During rebuttal, Gillen attacked the assertion that FACES retaliated against the Bridgewaters, arguing that the ICRC’s administrative law judge found, for instance, that the family “did in fact meddle with arrangements” for the dinner-dance and were “undermining the group.”

But Rucker suggested to Gillen this was an invitation to reweigh the evidence.

Gillen said the decision to exclude the Bridgewaters wasn’t a case of discrimination or retaliation, but rather a matter of “home-schooling mothers who said, enough is enough.”

Justices raised several hypotheticals that threw both attorneys, including whether a private, evangelical Christian group could exclude members of other faiths, whether the level of a group’s organization or the type of someone’s disability would be factors in applying the civil rights statutes, and whether the ICRC could intervene if someone was denied admission to the group rather than being excluded later.    

Chief Justice Brent Dickson focused the final question for Gillen on the statutory language that subjected groups to ICRC jurisdiction if their mission is “related to” education. “That language chosen by the Legislature is awfully broad,” he said.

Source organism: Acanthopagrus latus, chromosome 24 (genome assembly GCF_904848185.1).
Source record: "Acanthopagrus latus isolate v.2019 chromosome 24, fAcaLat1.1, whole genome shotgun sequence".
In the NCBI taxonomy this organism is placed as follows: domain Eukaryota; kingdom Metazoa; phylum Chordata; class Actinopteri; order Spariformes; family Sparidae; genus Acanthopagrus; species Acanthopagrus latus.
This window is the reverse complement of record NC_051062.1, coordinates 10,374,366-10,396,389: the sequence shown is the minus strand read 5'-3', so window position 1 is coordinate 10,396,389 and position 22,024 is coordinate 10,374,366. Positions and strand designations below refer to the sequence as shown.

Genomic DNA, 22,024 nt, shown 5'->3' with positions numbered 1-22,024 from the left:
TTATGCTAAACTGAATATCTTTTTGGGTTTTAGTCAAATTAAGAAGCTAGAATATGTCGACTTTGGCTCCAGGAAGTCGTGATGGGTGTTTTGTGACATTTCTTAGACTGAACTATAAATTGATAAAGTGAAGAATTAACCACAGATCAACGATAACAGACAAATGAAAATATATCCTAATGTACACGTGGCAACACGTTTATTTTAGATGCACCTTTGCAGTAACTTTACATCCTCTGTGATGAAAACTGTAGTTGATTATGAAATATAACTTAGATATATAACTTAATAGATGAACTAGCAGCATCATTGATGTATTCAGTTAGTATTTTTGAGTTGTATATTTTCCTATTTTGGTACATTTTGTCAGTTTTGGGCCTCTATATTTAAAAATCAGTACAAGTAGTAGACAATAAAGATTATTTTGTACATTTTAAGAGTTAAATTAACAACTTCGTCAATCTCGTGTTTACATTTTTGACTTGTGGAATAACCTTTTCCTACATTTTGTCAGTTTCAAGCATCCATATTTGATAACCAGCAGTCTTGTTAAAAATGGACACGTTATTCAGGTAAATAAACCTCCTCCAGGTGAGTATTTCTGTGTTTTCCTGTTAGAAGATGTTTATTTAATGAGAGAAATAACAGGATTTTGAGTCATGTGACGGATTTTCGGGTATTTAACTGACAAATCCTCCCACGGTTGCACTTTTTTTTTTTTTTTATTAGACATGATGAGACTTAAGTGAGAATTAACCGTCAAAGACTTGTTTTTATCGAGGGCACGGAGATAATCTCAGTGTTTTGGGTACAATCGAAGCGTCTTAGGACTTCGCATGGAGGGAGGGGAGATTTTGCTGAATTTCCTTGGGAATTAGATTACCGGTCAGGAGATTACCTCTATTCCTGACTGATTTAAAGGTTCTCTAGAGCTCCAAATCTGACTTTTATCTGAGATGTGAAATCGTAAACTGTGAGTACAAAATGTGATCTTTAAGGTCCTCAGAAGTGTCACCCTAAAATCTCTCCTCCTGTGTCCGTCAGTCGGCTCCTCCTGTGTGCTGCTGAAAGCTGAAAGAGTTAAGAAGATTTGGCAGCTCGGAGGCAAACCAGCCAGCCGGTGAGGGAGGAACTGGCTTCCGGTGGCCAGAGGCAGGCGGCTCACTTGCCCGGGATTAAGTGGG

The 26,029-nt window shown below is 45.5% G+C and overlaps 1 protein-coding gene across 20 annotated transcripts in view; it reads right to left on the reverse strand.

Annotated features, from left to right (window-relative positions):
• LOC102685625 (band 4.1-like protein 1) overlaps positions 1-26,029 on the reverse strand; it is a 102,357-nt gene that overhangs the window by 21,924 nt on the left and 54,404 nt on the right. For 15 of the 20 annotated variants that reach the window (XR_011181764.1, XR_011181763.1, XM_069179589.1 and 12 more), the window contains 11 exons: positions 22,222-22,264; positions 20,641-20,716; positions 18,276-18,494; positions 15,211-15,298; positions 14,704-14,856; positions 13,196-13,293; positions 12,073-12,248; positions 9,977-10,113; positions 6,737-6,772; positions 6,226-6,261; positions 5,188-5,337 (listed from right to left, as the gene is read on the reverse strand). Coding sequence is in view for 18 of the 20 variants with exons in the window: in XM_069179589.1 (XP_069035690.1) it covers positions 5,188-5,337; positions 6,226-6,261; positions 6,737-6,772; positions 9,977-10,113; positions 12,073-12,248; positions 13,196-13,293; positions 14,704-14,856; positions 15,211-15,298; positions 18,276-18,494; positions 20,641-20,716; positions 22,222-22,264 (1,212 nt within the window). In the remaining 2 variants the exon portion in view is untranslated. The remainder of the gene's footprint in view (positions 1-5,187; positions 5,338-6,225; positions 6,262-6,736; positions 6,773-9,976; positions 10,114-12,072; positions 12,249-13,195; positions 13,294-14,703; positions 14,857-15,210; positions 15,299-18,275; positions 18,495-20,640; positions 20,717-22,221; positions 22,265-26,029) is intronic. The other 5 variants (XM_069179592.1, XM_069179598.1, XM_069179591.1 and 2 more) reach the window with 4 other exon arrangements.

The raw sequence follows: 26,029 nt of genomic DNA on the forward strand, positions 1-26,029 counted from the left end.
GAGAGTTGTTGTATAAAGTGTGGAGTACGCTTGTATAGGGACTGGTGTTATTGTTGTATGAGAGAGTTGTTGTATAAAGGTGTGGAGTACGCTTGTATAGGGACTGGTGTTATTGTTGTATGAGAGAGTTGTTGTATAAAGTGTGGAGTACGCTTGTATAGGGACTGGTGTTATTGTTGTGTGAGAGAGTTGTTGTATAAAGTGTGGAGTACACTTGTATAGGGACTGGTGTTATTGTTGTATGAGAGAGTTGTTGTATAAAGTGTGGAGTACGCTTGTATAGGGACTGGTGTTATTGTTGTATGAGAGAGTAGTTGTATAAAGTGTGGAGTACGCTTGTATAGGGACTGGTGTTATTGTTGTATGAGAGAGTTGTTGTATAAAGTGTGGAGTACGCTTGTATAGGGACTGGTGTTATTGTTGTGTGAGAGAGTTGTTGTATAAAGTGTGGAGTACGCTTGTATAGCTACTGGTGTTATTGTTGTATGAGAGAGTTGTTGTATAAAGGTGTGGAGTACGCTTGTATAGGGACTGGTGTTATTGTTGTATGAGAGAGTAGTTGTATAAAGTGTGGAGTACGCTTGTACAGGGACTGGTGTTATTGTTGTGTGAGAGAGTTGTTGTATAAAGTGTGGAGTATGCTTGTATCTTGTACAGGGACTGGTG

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  1. Major social engineering imposed by judicial order well in advance of democratic change, has been the story of the whole post ww2 period. Contraception, desegregation, abortion, gay marriage: all rammed down the throats of Americans who didn't vote to change existing laws on any such thing, by the unelected lifetime tenure Supreme court heirarchs. Maybe people came to accept those things once imposed upon them, but, that's accommodation not acceptance; and surely not democracy. So let's quit lying to the kids telling them this is a democracy. Some sort of oligarchy, but no democracy that's for sure, and it never was. A bourgeois republic from day one.

  2. JD Massur, yes, brings to mind a similar stand at a Texas Mission in 1836. Or Vladivostok in 1918. As you seemingly gloat, to the victors go the spoils ... let the looting begin, right?

  3. I always wondered why high fence deer hunting was frowned upon? I guess you need to keep the population steady. If you don't, no one can enjoy hunting! Thanks for the post! Fence

  4. Whether you support "gay marriage" or not is not the issue. The issue is whether the SCOTUS can extract from an unmentionable somewhere the notion that the Constitution forbids government "interference" in the "right" to marry. Just imagine time-traveling to Philadelphia in 1787. Ask James Madison if the document he and his fellows just wrote allowed him- or forbade government to "interfere" with- his "right" to marry George Washington? He would have immediately- and justly- summoned the Sergeant-at-Arms to throw your sorry self out into the street. Far from being a day of liberation, this is a day of capitulation by the Rule of Law to the Rule of What's Happening Now.

  5. With today's ruling, AG Zoeller's arguments in the cases of Obamacare and Same-sex Marriage can be relegated to the ash heap of history. 0-fer